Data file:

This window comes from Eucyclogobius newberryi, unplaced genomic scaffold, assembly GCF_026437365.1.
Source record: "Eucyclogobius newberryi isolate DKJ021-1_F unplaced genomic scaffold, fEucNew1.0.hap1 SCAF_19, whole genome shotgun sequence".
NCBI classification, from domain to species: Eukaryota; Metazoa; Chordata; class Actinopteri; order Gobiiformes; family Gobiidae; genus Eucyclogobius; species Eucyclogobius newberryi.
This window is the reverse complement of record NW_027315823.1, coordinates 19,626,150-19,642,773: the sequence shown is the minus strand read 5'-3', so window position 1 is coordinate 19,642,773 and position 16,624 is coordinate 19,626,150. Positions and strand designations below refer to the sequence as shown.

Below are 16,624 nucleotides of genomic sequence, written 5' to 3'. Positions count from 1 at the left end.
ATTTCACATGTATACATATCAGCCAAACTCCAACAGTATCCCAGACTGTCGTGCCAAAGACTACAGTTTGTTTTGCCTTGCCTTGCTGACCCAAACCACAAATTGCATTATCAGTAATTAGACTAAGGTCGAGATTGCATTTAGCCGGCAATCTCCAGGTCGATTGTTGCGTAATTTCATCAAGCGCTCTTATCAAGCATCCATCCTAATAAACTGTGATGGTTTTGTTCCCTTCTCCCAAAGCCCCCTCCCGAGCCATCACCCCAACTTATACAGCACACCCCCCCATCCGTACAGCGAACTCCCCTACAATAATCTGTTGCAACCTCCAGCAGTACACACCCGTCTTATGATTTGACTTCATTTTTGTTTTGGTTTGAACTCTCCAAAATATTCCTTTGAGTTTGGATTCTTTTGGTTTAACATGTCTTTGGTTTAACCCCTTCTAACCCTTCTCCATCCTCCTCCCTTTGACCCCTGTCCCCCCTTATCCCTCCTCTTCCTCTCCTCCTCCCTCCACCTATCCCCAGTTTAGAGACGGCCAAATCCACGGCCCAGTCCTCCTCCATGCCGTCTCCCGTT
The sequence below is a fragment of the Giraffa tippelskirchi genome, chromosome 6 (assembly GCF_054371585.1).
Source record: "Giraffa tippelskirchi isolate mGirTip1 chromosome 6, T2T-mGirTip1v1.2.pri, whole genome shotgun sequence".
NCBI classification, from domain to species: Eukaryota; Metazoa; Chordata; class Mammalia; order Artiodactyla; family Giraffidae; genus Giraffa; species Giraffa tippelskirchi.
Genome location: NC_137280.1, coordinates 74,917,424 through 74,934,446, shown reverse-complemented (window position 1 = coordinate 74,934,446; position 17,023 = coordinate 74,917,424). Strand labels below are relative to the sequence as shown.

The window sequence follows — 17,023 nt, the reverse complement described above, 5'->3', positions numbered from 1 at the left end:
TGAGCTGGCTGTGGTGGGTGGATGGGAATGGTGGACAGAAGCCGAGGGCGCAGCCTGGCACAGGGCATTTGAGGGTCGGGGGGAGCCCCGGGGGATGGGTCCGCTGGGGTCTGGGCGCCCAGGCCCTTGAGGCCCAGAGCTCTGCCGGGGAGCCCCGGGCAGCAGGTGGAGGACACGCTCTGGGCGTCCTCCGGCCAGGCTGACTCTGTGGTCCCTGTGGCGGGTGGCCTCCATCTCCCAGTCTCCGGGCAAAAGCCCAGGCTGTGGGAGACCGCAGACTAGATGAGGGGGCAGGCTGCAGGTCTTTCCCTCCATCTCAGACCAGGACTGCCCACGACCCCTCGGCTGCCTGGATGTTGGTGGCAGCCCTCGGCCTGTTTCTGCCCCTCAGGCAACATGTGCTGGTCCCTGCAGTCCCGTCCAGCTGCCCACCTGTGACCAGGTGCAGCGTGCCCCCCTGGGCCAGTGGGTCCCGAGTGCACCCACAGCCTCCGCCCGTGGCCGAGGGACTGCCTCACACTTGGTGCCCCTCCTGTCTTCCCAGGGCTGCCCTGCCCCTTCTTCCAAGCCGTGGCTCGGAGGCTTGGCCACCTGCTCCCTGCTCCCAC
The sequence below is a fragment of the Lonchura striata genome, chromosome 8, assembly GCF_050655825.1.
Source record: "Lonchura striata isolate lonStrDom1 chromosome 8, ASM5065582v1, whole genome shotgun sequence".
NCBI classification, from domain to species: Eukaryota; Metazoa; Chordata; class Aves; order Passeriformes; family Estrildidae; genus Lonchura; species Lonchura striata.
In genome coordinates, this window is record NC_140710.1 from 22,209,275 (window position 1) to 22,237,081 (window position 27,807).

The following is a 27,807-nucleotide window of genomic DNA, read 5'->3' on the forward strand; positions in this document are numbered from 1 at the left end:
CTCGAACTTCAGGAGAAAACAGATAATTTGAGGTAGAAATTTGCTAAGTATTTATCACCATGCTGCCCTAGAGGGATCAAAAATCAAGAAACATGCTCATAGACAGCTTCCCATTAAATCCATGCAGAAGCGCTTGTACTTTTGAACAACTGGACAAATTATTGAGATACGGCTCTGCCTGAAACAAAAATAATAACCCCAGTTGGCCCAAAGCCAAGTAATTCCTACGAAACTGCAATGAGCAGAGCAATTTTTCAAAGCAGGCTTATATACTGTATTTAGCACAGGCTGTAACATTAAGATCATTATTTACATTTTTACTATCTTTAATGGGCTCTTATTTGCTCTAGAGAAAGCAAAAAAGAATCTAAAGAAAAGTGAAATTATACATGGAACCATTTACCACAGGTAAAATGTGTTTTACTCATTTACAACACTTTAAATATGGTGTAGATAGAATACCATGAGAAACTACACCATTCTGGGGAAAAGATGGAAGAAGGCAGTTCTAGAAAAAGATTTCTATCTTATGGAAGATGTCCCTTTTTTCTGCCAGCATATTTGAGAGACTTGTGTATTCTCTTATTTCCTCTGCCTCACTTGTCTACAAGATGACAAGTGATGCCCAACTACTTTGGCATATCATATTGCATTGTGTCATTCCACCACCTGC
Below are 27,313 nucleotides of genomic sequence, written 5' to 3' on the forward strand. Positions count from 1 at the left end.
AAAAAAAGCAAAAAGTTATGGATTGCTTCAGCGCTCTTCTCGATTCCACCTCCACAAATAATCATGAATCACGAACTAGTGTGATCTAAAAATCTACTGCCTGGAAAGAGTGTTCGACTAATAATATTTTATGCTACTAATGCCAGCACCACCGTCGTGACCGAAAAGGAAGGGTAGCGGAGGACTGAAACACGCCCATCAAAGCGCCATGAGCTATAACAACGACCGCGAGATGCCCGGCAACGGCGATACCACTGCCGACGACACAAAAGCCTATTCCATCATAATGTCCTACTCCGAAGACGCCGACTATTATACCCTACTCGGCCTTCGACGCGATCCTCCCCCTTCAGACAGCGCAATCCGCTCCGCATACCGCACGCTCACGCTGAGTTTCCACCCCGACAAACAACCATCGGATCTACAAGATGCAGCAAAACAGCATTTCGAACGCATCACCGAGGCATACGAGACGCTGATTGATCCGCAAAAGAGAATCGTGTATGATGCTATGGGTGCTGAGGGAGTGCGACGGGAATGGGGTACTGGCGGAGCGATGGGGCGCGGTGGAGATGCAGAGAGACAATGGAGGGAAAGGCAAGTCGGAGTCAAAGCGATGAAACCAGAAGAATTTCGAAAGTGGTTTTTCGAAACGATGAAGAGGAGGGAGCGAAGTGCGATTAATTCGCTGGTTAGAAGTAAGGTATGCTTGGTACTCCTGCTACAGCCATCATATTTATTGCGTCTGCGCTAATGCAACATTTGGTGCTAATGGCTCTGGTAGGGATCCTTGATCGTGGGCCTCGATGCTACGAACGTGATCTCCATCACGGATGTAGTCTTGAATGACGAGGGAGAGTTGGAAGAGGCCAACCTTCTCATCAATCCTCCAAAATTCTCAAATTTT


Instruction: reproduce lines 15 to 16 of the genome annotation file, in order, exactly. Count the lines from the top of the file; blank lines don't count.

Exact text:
NCBI classification, from domain to species: Eukaryota; Metazoa; Chordata; class Aves; order Passeriformes; family Estrildidae; genus Lonchura; species Lonchura striata.
In genome coordinates, this window is record NC_140710.1 from 22,209,275 (window position 1) to 22,237,081 (window position 27,807).